Author Topic: Did the Metal Halide ballast do this to the lamp?  (Read 831 times)
valvashon
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Did the Metal Halide ballast do this to the lamp? « on: April 30, 2019, 09:09:46 AM » Author: valvashon
I'm repairing the sign lights here at the TV station I work at, where I'm a maintenance engineer and also have been handed the building maintenance duties.  These are long neglected 150 watt Elliptipar fixtures; I now have 4 out of 6 working; all needed new lamps and I have had to replace all of the capacitors and some of the ignitors.  All of the transformers so far have been good.  I did pull one completely down to put new sockets into the fixture and to have a test ballast in which to swap out components. 

My latest repair involved the middle fixture on the unlit side of the sign.  My first move was to put a new lamp in to see if it would light.  It did not so I knew I needed to repair the ballast.  These are CDM-TD 150w/830 tube style lamps.  The capacitor was relatively new (April 2017) and tested out at the proper 16.0 uF.  Ignitor was bad so I replaced it with one from Keystone; Keystone ignitors are in two of the ones that are currently in working order.  On my test ballast I hooked up both the capacitor and ignitor I eventually used in the "middle fixture" and they lit the test fixture lamp just fine.

Wired the new components into the transformer in the middle fixture and upon powering up, found that the lamp was flashing weakly.  I gave it plenty of time to warm up but it just never did.  Upon removal of the lens on the fixture I discovered that the formerly new and undamaged lamp looked like the first picture- burnt at one end with the inner envelope somehow crooked and with two little round balls of metal rolling around inside.  I handled this lamp very carefully and don't think I damaged it during handling or installation.

I put this lamp into the test fixture and it lights as you see in the second picture- at the connections to the inner envelope and around the outside of same.  I made a video of this and it shows some flashing too, as if the whole envelope is trying to fire instead of just the inner one.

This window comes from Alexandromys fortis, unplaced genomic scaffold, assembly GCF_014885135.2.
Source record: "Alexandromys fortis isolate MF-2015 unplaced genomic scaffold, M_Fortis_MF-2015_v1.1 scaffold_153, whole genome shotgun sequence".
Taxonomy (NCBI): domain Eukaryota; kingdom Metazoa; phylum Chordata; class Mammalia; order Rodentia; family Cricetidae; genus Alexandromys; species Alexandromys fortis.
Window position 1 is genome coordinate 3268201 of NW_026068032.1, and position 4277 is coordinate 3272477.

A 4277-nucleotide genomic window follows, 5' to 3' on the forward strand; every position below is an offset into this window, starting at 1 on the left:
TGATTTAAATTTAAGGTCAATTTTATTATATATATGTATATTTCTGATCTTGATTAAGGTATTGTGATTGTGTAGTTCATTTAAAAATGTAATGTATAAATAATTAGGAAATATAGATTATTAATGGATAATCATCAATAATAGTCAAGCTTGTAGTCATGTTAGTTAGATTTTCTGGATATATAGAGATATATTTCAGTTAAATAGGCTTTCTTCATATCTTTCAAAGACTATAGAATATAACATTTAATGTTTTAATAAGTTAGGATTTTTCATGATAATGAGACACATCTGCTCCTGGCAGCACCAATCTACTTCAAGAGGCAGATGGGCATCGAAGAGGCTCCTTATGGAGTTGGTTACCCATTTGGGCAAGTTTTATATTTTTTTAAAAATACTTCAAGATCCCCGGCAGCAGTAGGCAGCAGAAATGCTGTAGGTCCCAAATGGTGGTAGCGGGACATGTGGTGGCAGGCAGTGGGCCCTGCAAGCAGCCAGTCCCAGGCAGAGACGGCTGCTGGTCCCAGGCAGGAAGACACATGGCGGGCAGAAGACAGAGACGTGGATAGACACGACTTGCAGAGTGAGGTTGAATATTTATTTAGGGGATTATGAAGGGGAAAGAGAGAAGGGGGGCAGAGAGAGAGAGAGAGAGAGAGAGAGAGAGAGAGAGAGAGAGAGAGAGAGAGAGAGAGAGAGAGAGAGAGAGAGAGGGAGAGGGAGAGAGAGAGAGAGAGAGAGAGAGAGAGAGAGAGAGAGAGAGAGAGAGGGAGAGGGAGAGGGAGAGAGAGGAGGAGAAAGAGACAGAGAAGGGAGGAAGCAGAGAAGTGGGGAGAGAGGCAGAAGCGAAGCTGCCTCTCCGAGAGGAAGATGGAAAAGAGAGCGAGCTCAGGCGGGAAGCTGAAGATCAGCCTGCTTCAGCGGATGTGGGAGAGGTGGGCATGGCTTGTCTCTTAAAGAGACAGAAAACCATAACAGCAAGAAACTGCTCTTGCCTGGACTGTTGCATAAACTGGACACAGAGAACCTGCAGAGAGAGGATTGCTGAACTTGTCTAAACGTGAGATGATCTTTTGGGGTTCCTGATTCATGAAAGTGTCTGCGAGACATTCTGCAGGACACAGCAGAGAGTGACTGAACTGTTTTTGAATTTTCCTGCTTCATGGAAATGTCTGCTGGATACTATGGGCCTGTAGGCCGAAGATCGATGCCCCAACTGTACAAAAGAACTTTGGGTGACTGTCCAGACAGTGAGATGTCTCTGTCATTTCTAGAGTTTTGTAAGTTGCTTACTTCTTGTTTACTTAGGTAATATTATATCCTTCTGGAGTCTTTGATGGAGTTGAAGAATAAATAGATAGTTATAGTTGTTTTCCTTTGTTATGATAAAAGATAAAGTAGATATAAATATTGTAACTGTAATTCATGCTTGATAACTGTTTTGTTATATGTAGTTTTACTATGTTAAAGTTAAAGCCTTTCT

Third picture shows a new lamp and #4 shows how a new lamp lights up- a slight blue glow at the ends but an inner envelope lit up.

So my question is this- did that newly repaired ballast "eat" that new lamp I put in it or did I have a dud lamp that would have failed in that manner in any fixture?  I have a lamp that's in working order (the one you see in the photos) but I'm somewhat reluctant to install it in the newly repaired ballast until I can figure out why the other one failed.  I'll check my wiring, of course, but I don't want to avoid ruining any more good lamps; they aren't terribly expensive but I don't want to waste company money experimenting on this.

Thank you-

Val
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dor123
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Re: Did the Metal Halide ballast do this to the lamp? « Reply #1 on: April 30, 2019, 12:50:53 PM » Author: dor123
If your brand new ceramic metal halide lamps, experiences a discharge in the outer jacket, there is a manufacturing flaw in the arctube seals that allows the content inside the arctube to leak into the outer jacket.
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valvashon
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Re: Did the Metal Halide ballast do this to the lamp? « Reply #2 on: April 30, 2019, 06:06:42 PM » Author: valvashon
Thanks for the tip.  Turns out it was just a bad lamp.  This is a picture of a new lamp in the fixture.  I ran this lamp for about an hour in the test fixture then put it in the mounted one today.  That's my gloved hand holding down the safety switch.  I did that so I could have some control of the fixture if the new lamp started acting weird.  Out of focus picture but you can see the inner envelope is lighting, not the outer one. 

Thanks for the help.
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